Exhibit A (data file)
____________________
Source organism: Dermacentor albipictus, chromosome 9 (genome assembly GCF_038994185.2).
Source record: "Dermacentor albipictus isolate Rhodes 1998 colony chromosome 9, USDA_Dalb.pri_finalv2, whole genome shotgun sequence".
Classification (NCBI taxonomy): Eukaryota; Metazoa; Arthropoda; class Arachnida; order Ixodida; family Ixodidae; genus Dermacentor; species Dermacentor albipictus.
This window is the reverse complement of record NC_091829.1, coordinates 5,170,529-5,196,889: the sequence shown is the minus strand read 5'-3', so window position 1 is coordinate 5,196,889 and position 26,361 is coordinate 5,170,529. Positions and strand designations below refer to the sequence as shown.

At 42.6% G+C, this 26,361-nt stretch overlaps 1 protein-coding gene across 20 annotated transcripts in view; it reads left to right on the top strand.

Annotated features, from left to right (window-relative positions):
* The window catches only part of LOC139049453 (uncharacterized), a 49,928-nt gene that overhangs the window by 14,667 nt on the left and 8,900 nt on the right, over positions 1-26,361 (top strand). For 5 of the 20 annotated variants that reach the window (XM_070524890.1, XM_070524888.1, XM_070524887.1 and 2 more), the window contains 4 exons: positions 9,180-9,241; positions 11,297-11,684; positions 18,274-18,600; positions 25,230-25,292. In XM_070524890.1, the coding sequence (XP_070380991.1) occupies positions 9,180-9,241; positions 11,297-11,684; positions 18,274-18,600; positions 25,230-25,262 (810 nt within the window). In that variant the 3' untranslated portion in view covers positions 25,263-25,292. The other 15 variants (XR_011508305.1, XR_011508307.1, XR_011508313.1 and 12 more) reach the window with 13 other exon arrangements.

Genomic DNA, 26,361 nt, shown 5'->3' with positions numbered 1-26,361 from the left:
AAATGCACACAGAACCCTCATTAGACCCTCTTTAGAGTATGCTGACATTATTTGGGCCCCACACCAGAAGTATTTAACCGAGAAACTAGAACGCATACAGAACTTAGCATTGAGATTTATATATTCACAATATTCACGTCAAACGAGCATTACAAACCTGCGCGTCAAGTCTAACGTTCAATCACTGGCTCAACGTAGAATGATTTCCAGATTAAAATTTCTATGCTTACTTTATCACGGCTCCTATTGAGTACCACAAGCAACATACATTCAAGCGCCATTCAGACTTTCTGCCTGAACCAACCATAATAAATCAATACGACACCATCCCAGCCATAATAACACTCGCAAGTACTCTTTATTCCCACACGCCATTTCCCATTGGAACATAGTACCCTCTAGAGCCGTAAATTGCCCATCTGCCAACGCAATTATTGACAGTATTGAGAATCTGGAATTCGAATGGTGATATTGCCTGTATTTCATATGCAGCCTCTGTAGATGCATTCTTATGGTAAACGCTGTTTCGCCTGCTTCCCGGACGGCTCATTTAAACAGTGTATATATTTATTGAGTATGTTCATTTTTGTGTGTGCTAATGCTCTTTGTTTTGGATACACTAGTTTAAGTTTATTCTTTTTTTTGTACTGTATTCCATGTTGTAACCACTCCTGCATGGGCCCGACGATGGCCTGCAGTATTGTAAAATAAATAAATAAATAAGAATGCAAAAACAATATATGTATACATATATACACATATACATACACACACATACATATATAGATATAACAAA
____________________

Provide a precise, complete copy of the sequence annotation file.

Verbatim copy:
Source organism: Dermacentor albipictus, chromosome 9 (genome assembly GCF_038994185.2).
Source record: "Dermacentor albipictus isolate Rhodes 1998 colony chromosome 9, USDA_Dalb.pri_finalv2, whole genome shotgun sequence".
Classification (NCBI taxonomy): Eukaryota; Metazoa; Arthropoda; class Arachnida; order Ixodida; family Ixodidae; genus Dermacentor; species Dermacentor albipictus.
This window is the reverse complement of record NC_091829.1, coordinates 5,170,529-5,196,889: the sequence shown is the minus strand read 5'-3', so window position 1 is coordinate 5,196,889 and position 26,361 is coordinate 5,170,529. Positions and strand designations below refer to the sequence as shown.

At 42.6% G+C, this 26,361-nt stretch overlaps 1 protein-coding gene across 20 annotated transcripts in view; it reads left to right on the top strand.

Annotated features, from left to right (window-relative positions):
* The window catches only part of LOC139049453 (uncharacterized), a 49,928-nt gene that overhangs the window by 14,667 nt on the left and 8,900 nt on the right, over positions 1-26,361 (top strand). For 5 of the 20 annotated variants that reach the window (XM_070524890.1, XM_070524888.1, XM_070524887.1 and 2 more), the window contains 4 exons: positions 9,180-9,241; positions 11,297-11,684; positions 18,274-18,600; positions 25,230-25,292. In XM_070524890.1, the coding sequence (XP_070380991.1) occupies positions 9,180-9,241; positions 11,297-11,684; positions 18,274-18,600; positions 25,230-25,262 (810 nt within the window). In that variant the 3' untranslated portion in view covers positions 25,263-25,292. The other 15 variants (XR_011508305.1, XR_011508307.1, XR_011508313.1 and 12 more) reach the window with 13 other exon arrangements.

Genomic DNA, 26,361 nt, shown 5'->3' with positions numbered 1-26,361 from the left:
AAATGCACACAGAACCCTCATTAGACCCTCTTTAGAGTATGCTGACATTATTTGGGCCCCACACCAGAAGTATTTAACCGAGAAACTAGAACGCATACAGAACTTAGCATTGAGATTTATATATTCACAATATTCACGTCAAACGAGCATTACAAACCTGCGCGTCAAGTCTAACGTTCAATCACTGGCTCAACGTAGAATGATTTCCAGATTAAAATTTCTATGCTTACTTTATCACGGCTCCTATTGAGTACCACAAGCAACATACATTCAAGCGCCATTCAGACTTTCTGCCTGAACCAACCATAATAAATCAATACGACACCATCCCAGCCATAATAACACTCGCAAGTACTCTTTATTCCCACACGCCATTTCCCATTGGAACATAGTACCCTCTAGAGCCGTAAATTGCCCATCTGCCAACGCAATTATTGACAGTATTGAGAATCTGGAATTCGAATGGTGATATTGCCTGTATTTCATATGCAGCCTCTGTAGATGCATTCTTATGGTAAACGCTGTTTCGCCTGCTTCCCGGACGGCTCATTTAAACAGTGTATATATTTATTGAGTATGTTCATTTTTGTGTGTGCTAATGCTCTTTGTTTTGGATACACTAGTTTAAGTTTATTCTTTTTTTTGTACTGTATTCCATGTTGTAACCACTCCTGCATGGGCCCGACGATGGCCTGCAGTATTGTAAAATAAATAAATAAATAAGAATGCAAAAACAATATATGTATACATATATACACATATACATACACACACATACATATATAGATATAACAAA